New tasting room part of next steps for Kelley & Young winery
By Heather Bailey, Staff Writer, email@example.com
Nov 20, 2017
The downtown tasting room joins local inn in the Kelley & Young stable
Kathleen Kelley Young never expected to end up in Cloverdale, but she’s found herself fully immersed in the town, with a bustling inn and a brand new tasting room, supporting her Kelley & Young label wines.
“This is really the official first day of opening here in the tasting room,” Young said Friday, as she gestured to her new Kelley and Young tasting room on Cloverdale Boulevard, her terrier Rudy trotting at her heels.
Kelly & Young started as a label in 2005 after an excess of Sauvignon Blanc grapes landed in her lap. She and her husband worked for her husband’s father, the famed prune-farmer-turned-vintner Robert Young, and they had an excess of grapes that year.
“The idea was that we were going to custom crush it and sell it on the bulk market, but there was so much spare wine on the open market that year, that we couldn’t get any money for it, certainly not enough to pay for the custom crush,” she remembered. “I had been bugging the family for years to make a sauvignon blanc and Robert Young said, ‘Well, since you want to make it and the board doesn’t, why don’t you start your own label?’”
Kelley & Young wines was born. “In ’07 we crushed our own sauvignon blanc and made a rosé. In ’08 we made our first zinfandel, in ’09 our first late harvest and in ’10 we made our first malbec. We just kept adding to our portfolio.”
Kelley and Young still buys all of their grapes from the family, and Kelley Young’s husband Jim Young does double duty as the winemaker for Kelley & Young and the grape grower for Robert Young Estate Winery, founded by his father.
Kelley Young says the Kelley & Young wine philosophy is based on the notion that wine is part of a good meal.
“Our wine philosophy is wine has to go with food — it’s a food component. My first love is food, so for me it’s about the food. My husband, on the other hand came to it through the vineyard, so it has to be a well-balanced grape and wine,” she said. “We’re coming from two directions and we always say it’s a marriage of two passions, his for grapes and wine and mine for food, and so all of our wines are very well balanced and very food friendly,” she said.
“A perfect example is our sauvignon blanc. Most sauvignon blancs are a New Zealand style and they are served very cold and are so tart. Trying to pair that with food is almost impossible. Unless you are serving filet of sole with a lemon beurre blanc sauce, nothing goes with that wine. But ours is a fumé style, more south of France, Bordeaux and very food friendly. You can drink this wine with anything, because it’s not super acidic it’s got a creamy quality to it. Our rosé same thing, very well balanced, it doesn’t have any elbows or knees that stick out in it. It’s got a wide range of foods it will go with,” she finished.
In 2015, longtime wine club members who owned the Vintage Towers bed and breakfast in Cloverdale called to cancel their membership as they were moving to New Zealand. They had received an offer for the inn from someone in San Diego, but the potential owner planned to convert it back into a private home.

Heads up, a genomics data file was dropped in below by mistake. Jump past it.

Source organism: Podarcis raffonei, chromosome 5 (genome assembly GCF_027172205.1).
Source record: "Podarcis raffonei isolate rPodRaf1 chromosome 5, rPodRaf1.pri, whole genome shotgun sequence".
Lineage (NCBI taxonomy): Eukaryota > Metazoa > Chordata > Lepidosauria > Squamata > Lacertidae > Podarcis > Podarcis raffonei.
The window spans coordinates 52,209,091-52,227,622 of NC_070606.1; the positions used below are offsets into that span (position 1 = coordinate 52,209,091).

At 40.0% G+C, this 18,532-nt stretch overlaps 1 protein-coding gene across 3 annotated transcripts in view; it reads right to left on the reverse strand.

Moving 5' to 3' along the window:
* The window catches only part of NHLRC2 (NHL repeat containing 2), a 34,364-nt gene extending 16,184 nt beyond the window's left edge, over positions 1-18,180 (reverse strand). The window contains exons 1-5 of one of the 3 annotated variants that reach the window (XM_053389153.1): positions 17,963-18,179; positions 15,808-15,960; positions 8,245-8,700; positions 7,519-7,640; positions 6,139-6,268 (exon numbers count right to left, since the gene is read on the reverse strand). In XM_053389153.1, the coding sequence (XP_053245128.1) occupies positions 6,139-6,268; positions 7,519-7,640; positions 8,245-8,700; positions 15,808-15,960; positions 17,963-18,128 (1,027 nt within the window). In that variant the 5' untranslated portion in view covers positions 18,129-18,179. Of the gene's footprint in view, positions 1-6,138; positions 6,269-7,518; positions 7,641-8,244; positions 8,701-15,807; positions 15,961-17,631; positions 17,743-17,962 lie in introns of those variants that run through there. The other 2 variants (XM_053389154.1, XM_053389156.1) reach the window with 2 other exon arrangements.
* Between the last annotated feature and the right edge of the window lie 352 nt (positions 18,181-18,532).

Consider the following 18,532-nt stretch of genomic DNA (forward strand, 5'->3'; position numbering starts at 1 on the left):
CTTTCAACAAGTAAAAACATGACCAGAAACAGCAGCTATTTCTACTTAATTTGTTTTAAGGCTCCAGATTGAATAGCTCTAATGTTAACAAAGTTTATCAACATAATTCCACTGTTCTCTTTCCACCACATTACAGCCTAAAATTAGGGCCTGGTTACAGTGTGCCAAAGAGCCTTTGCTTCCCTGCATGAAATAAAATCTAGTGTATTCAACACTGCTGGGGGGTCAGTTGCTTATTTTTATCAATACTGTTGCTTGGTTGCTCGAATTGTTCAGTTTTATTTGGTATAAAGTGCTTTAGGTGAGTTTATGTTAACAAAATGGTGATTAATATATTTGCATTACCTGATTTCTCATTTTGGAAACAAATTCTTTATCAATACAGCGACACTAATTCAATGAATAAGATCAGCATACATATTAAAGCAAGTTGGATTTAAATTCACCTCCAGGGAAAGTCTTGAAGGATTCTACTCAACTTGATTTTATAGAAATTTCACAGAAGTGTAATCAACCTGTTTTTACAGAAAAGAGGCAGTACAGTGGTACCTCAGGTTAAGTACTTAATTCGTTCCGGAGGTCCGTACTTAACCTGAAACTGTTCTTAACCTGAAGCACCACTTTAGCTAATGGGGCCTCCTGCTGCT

“I thought that was a shame it’s a beautiful B&B and with all the history and all that and they said, ‘You want to make an offer?’ Kelley Young said. ”I said ‘I don’t know, let me think about it,’ and that was a Friday. They were going to accept the offer but hadn’t yet so they gave me the weekend to think about it and on Monday we made an offer and they took it.”
It took about seven months to get the newly christened Kelley & Young Wine Garden Inn up and running, and as part of the operations, they offered wine tastings and wine and food parings, overseen by Kelley Young’s daughter, Madeline Stewart. “Madeline is an educated chef and beverage professional, it’s what she went to school to be, and she came back from school and we started with the blood, sweat and tears,” she said with a laugh.
Kelley Young had a tasting room in Healdsburg for seven years, and it was run as a cooperative, though she admits it, “never really panned out the way I wanted it to. I bought it thinking the SMART train would come.”
With the inn moving along, and finding herself more enamored with Cloverdale, when she heard about a space next to Pick’s coming available she jumped at the chance.
The wood-filled space boasts a long tasting bar decorated with a dark stone top and woven barrel staves underneath and homey, ‘60s era furniture. Stewart greets patrons at the tasting bar, offering pours of the Kelley & Young stable of wines. For now, the food and wine pairings will continue at the inn and next summer they’ll be working with their neighbor David Alioto of Pick’s to offer casual small plates in conjunction with the tasting room, to continue her vision of food and wine coming together. “Food and wine go together like chocolate and peanut butter,” she said.
As she settles in to the Cloverdale community, she has nothing but praise for the local character. “Everybody here in town has welcomed us with open arms,” she said. “I came from a really small town in the northeast and I know when you come to a small town a lot times people can be — ugh,” she said, making a face. “But we never felt that way, we always felt welcome and wanted.”